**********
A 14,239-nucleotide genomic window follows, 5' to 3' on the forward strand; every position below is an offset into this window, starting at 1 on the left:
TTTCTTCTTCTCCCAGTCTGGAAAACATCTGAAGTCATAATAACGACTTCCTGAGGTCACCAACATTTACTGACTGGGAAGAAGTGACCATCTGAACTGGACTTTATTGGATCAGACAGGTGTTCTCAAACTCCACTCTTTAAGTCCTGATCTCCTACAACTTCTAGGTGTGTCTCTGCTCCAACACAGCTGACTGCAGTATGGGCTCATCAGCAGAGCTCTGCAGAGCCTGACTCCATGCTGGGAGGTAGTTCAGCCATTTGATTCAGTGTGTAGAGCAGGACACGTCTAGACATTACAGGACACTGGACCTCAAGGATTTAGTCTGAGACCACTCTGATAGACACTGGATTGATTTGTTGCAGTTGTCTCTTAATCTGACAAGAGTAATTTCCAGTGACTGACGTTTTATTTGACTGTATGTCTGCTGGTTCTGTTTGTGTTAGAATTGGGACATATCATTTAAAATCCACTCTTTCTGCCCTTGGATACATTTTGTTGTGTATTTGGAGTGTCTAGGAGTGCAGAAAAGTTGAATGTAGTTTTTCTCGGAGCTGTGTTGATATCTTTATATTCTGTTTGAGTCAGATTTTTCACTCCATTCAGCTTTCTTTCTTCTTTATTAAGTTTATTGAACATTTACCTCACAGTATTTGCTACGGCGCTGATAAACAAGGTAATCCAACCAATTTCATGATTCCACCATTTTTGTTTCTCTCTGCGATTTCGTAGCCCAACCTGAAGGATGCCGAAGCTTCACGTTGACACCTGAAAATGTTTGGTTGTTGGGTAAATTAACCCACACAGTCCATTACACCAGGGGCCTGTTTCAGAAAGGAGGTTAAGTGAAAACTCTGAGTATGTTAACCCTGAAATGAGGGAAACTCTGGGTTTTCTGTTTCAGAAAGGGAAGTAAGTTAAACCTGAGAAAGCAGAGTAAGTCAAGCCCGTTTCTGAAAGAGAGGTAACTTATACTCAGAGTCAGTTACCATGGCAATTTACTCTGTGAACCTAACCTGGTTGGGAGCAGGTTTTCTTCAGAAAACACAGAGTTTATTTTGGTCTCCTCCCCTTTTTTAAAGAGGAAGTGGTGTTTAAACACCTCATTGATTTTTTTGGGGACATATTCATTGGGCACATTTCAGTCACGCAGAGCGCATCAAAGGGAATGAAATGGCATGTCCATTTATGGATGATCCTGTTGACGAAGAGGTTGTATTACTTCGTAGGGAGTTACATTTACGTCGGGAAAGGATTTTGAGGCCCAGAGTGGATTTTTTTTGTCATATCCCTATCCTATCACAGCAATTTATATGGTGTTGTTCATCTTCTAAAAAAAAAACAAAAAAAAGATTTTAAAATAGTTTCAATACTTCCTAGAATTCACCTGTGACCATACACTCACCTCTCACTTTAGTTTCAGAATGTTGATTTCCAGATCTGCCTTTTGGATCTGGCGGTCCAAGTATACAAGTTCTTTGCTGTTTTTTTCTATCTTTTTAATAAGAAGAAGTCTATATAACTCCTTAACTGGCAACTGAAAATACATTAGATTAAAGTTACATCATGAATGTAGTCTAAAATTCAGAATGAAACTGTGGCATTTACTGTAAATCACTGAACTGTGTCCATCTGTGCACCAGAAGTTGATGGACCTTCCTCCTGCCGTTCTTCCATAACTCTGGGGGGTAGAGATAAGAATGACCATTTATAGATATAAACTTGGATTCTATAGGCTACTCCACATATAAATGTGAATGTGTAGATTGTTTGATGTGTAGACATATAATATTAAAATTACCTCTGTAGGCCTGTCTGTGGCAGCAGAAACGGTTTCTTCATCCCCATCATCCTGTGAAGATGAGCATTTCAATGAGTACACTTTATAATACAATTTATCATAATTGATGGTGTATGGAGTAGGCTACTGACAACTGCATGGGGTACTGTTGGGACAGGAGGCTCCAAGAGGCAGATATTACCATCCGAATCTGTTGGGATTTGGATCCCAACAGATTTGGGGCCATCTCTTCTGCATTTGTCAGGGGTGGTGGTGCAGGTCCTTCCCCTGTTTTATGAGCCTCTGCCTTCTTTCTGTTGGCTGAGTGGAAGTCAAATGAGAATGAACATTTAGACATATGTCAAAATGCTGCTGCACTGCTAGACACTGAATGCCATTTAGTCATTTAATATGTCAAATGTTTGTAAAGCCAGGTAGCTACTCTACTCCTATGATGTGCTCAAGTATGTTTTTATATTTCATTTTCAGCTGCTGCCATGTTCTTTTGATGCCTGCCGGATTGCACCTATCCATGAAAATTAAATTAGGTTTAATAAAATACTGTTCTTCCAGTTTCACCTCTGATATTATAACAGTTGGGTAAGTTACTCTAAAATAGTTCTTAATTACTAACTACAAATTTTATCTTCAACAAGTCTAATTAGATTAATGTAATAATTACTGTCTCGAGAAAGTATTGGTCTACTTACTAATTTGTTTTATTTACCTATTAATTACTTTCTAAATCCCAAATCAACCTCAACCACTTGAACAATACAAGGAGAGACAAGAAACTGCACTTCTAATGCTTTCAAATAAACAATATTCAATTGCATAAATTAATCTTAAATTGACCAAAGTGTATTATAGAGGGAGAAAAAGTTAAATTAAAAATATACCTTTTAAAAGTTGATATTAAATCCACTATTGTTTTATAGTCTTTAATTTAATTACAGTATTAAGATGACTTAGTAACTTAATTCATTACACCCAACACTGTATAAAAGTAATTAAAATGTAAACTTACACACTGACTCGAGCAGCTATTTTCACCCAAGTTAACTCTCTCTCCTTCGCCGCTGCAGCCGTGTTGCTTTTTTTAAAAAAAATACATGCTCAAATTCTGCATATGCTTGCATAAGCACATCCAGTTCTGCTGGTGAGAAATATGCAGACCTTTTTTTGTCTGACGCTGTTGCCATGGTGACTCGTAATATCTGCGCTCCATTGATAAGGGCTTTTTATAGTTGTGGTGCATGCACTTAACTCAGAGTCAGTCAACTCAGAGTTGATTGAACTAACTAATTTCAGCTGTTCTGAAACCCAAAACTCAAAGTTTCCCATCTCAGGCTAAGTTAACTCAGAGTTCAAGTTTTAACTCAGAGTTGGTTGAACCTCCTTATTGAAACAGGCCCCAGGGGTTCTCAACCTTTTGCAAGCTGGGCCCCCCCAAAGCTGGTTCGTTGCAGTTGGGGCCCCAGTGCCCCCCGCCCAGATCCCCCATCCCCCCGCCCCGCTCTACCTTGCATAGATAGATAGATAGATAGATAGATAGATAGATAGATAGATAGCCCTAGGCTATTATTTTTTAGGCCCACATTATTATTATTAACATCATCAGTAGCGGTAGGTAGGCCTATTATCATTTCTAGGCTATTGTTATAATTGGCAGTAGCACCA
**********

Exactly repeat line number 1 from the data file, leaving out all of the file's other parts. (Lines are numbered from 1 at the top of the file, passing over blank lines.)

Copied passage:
A 14,239-nucleotide genomic window follows, 5' to 3' on the forward strand; every position below is an offset into this window, starting at 1 on the left: